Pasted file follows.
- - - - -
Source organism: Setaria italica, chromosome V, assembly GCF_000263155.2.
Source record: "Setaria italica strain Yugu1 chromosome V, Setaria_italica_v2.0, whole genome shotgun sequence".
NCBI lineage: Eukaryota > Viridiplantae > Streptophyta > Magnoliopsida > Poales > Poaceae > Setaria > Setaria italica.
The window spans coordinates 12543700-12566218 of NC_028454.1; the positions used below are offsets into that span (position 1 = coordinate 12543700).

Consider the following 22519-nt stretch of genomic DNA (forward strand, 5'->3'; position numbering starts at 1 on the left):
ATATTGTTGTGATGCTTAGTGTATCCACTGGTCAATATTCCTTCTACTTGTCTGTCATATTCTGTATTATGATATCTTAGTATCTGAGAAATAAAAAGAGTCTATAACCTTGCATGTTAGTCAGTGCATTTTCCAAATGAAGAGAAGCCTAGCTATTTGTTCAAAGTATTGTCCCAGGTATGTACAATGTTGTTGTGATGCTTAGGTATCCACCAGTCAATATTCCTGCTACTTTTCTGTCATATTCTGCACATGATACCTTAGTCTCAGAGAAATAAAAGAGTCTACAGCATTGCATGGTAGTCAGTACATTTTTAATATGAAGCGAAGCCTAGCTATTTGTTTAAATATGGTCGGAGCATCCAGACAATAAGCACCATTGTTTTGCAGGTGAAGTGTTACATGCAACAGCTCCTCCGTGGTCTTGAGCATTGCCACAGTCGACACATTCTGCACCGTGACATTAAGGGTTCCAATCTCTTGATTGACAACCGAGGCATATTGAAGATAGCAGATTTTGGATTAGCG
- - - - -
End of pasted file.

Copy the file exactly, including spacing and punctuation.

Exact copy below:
Source organism: Setaria italica, chromosome V, assembly GCF_000263155.2.
Source record: "Setaria italica strain Yugu1 chromosome V, Setaria_italica_v2.0, whole genome shotgun sequence".
NCBI lineage: Eukaryota > Viridiplantae > Streptophyta > Magnoliopsida > Poales > Poaceae > Setaria > Setaria italica.
The window spans coordinates 12543700-12566218 of NC_028454.1; the positions used below are offsets into that span (position 1 = coordinate 12543700).

Consider the following 22519-nt stretch of genomic DNA (forward strand, 5'->3'; position numbering starts at 1 on the left):
ATATTGTTGTGATGCTTAGTGTATCCACTGGTCAATATTCCTTCTACTTGTCTGTCATATTCTGTATTATGATATCTTAGTATCTGAGAAATAAAAAGAGTCTATAACCTTGCATGTTAGTCAGTGCATTTTCCAAATGAAGAGAAGCCTAGCTATTTGTTCAAAGTATTGTCCCAGGTATGTACAATGTTGTTGTGATGCTTAGGTATCCACCAGTCAATATTCCTGCTACTTTTCTGTCATATTCTGCACATGATACCTTAGTCTCAGAGAAATAAAAGAGTCTACAGCATTGCATGGTAGTCAGTACATTTTTAATATGAAGCGAAGCCTAGCTATTTGTTTAAATATGGTCGGAGCATCCAGACAATAAGCACCATTGTTTTGCAGGTGAAGTGTTACATGCAACAGCTCCTCCGTGGTCTTGAGCATTGCCACAGTCGACACATTCTGCACCGTGACATTAAGGGTTCCAATCTCTTGATTGACAACCGAGGCATATTGAAGATAGCAGATTTTGGATTAGCG